Autism Awareness: Know what to look for

Earlier screening and diagnosis results in earlier and, therefore, more effective treatment. Screening tools such as The Modified Checklist for Autism in Toddlers, Revised (M-CHAT-R) highlighted in the Autism Physician Handbook can be used by family doctors and paediatricians who are the first health professionals to see infants and toddlers on a regular basis.  The earlier the diagnosis can be confirmed by a specialized diagnostic team, the earlier any necessary effective treatment can begin.
Recognizing the early signs of autism can lead to optimal outcomes. Know what to look for.
Early Signs of Autism (12 to 24 Months) – child may demonstrate only a few of these symptoms
  • Often begins to develop language then loses it, or doesn’t acquire language at all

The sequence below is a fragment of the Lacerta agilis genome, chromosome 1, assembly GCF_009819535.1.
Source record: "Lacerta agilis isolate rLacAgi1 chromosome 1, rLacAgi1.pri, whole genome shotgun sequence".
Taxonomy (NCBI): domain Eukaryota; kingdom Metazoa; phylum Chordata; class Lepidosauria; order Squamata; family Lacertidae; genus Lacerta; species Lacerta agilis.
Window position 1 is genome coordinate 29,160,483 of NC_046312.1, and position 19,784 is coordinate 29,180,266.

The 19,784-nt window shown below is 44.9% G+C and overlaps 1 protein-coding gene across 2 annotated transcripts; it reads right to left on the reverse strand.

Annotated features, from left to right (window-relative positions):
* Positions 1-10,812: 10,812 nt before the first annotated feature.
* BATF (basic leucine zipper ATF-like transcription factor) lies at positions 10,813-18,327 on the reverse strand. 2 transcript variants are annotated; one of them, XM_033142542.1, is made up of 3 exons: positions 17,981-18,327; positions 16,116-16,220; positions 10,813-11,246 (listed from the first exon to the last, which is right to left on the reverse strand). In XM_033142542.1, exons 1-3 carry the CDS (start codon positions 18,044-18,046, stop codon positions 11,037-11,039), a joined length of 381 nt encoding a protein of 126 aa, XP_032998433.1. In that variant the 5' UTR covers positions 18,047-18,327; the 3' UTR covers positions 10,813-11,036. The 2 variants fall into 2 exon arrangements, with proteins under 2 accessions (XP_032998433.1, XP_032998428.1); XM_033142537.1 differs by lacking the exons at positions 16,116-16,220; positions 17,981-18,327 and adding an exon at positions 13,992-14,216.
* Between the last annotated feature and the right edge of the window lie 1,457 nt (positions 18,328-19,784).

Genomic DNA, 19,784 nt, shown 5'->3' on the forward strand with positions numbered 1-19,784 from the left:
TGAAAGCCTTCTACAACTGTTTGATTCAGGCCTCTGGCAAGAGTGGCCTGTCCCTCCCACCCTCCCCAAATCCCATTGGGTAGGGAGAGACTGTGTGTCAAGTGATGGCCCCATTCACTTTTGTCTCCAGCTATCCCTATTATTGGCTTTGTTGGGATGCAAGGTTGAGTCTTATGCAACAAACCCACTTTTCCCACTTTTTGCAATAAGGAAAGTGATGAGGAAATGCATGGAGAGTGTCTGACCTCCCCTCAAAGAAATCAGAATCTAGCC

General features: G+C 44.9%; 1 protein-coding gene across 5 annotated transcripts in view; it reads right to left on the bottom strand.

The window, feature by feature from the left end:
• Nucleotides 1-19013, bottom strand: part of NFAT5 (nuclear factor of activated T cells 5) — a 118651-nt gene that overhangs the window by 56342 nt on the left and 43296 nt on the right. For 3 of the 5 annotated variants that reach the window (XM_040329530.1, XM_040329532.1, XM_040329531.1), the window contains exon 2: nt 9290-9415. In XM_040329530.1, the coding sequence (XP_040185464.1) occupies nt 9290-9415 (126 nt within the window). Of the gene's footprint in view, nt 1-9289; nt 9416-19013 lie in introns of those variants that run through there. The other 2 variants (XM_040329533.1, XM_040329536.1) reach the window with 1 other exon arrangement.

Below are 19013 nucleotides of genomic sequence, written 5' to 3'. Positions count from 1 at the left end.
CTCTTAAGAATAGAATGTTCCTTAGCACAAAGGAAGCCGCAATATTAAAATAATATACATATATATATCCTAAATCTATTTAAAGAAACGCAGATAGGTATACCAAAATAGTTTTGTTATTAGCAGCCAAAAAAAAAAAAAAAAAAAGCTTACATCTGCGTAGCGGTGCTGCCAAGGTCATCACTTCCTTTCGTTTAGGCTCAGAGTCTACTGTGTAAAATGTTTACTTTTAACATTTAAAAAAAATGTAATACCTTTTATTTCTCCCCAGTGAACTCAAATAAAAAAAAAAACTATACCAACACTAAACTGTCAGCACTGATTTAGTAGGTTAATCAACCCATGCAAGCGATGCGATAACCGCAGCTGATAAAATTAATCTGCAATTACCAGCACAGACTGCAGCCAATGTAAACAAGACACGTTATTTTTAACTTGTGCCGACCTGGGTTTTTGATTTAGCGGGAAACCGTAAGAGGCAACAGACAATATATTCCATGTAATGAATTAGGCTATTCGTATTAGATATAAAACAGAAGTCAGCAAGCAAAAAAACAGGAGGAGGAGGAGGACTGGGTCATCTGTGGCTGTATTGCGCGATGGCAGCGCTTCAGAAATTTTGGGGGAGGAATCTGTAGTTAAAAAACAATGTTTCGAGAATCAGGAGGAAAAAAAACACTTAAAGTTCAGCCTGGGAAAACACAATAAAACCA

• May appear deaf, respond unevenly or not at all to sounds
  • Difficulty consoling during transitions (tantrums)
  • Difficulty sleeping/wakes at night
  • Does not “point and look”
  • Failure to bond (e.g. child is indifferent to parents’ presence)
  • Self-restricted/selected diet
  • Limited imaginative play
  • Not interested in playing with other children
  • Chronic gastrointestinal problems
  • Repeated infections
Unfortunately, many paediatricians and other physicians are not experienced in diagnosing Autism Spectrum Disorder (ASD). Don’t accept your doctor’s advice if he/she proposes a “wait and see” approach or promises that your child will “catch up”. If your child has normal development and then regresses, you should seek help immediately.
Information from Autism Canada:

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